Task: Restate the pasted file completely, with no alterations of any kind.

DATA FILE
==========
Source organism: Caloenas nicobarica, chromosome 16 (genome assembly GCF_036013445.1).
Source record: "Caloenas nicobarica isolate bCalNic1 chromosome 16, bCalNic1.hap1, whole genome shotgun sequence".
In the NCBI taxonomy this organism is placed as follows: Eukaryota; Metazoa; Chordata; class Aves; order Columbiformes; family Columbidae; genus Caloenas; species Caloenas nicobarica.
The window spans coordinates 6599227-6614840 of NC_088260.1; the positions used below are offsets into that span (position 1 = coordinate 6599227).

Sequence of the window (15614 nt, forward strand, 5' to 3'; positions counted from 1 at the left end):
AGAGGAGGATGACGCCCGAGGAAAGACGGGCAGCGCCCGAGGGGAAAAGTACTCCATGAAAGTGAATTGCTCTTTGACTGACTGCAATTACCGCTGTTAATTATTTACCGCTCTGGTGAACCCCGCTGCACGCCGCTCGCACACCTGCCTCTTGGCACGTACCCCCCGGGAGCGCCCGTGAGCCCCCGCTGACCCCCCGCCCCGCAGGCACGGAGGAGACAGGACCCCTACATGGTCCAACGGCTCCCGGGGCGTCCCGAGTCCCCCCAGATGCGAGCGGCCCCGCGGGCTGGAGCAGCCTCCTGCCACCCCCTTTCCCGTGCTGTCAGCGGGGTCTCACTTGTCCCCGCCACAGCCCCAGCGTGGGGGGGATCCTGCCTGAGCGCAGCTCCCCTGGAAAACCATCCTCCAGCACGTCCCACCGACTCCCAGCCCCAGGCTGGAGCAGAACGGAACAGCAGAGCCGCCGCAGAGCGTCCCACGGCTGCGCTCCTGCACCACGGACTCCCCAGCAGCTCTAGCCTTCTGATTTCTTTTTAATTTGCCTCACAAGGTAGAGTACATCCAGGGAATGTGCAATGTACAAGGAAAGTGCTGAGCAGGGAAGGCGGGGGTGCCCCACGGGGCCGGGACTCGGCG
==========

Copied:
Source organism: Caloenas nicobarica, chromosome 16 (genome assembly GCF_036013445.1).
Source record: "Caloenas nicobarica isolate bCalNic1 chromosome 16, bCalNic1.hap1, whole genome shotgun sequence".
In the NCBI taxonomy this organism is placed as follows: Eukaryota; Metazoa; Chordata; class Aves; order Columbiformes; family Columbidae; genus Caloenas; species Caloenas nicobarica.
The window spans coordinates 6599227-6614840 of NC_088260.1; the positions used below are offsets into that span (position 1 = coordinate 6599227).

Sequence of the window (15614 nt, forward strand, 5' to 3'; positions counted from 1 at the left end):
AGAGGAGGATGACGCCCGAGGAAAGACGGGCAGCGCCCGAGGGGAAAAGTACTCCATGAAAGTGAATTGCTCTTTGACTGACTGCAATTACCGCTGTTAATTATTTACCGCTCTGGTGAACCCCGCTGCACGCCGCTCGCACACCTGCCTCTTGGCACGTACCCCCCGGGAGCGCCCGTGAGCCCCCGCTGACCCCCCGCCCCGCAGGCACGGAGGAGACAGGACCCCTACATGGTCCAACGGCTCCCGGGGCGTCCCGAGTCCCCCCAGATGCGAGCGGCCCCGCGGGCTGGAGCAGCCTCCTGCCACCCCCTTTCCCGTGCTGTCAGCGGGGTCTCACTTGTCCCCGCCACAGCCCCAGCGTGGGGGGGATCCTGCCTGAGCGCAGCTCCCCTGGAAAACCATCCTCCAGCACGTCCCACCGACTCCCAGCCCCAGGCTGGAGCAGAACGGAACAGCAGAGCCGCCGCAGAGCGTCCCACGGCTGCGCTCCTGCACCACGGACTCCCCAGCAGCTCTAGCCTTCTGATTTCTTTTTAATTTGCCTCACAAGGTAGAGTACATCCAGGGAATGTGCAATGTACAAGGAAAGTGCTGAGCAGGGAAGGCGGGGGTGCCCCACGGGGCCGGGACTCGGCG